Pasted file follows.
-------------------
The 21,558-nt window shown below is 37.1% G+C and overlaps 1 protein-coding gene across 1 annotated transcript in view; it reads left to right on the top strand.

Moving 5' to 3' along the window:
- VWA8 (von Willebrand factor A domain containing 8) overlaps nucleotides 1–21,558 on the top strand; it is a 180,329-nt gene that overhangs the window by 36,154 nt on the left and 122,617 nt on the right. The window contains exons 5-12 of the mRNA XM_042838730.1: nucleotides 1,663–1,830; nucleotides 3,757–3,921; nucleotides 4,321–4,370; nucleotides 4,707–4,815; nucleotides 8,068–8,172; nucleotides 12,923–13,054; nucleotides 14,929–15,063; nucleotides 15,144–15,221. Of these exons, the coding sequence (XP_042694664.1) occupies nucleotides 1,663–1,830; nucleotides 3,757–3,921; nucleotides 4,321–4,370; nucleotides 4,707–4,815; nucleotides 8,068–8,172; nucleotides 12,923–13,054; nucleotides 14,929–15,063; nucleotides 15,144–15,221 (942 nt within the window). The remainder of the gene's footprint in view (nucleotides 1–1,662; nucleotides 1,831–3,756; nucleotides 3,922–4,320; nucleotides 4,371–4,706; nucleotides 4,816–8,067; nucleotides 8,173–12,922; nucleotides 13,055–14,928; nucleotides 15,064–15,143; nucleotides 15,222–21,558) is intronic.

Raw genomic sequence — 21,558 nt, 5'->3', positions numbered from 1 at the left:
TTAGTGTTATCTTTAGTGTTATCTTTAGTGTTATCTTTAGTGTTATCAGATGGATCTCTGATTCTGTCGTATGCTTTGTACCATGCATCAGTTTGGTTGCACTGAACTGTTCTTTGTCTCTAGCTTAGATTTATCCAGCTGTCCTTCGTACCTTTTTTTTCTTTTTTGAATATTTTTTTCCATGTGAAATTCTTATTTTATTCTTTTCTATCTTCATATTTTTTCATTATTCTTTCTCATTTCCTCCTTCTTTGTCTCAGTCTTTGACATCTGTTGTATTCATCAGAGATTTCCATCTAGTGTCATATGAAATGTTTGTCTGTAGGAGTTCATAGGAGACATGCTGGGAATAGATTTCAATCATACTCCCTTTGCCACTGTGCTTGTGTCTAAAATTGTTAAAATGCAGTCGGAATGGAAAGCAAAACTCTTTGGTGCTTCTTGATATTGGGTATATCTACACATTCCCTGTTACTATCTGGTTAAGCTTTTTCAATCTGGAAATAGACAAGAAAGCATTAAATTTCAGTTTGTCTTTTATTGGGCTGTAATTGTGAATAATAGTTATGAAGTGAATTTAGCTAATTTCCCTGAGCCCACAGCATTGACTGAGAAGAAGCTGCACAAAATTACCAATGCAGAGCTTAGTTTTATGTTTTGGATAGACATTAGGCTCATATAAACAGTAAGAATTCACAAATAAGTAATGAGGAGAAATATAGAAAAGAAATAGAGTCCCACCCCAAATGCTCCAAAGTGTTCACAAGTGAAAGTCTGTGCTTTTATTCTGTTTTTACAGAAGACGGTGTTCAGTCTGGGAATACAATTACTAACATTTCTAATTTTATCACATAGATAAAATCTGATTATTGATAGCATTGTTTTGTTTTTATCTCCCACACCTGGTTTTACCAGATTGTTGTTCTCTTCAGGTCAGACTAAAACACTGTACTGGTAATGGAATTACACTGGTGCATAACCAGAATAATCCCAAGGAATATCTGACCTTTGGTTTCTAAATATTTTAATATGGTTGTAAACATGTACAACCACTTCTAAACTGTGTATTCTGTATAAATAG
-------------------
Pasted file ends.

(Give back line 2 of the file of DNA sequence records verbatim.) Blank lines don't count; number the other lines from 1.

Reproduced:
Moving 5' to 3' along the window: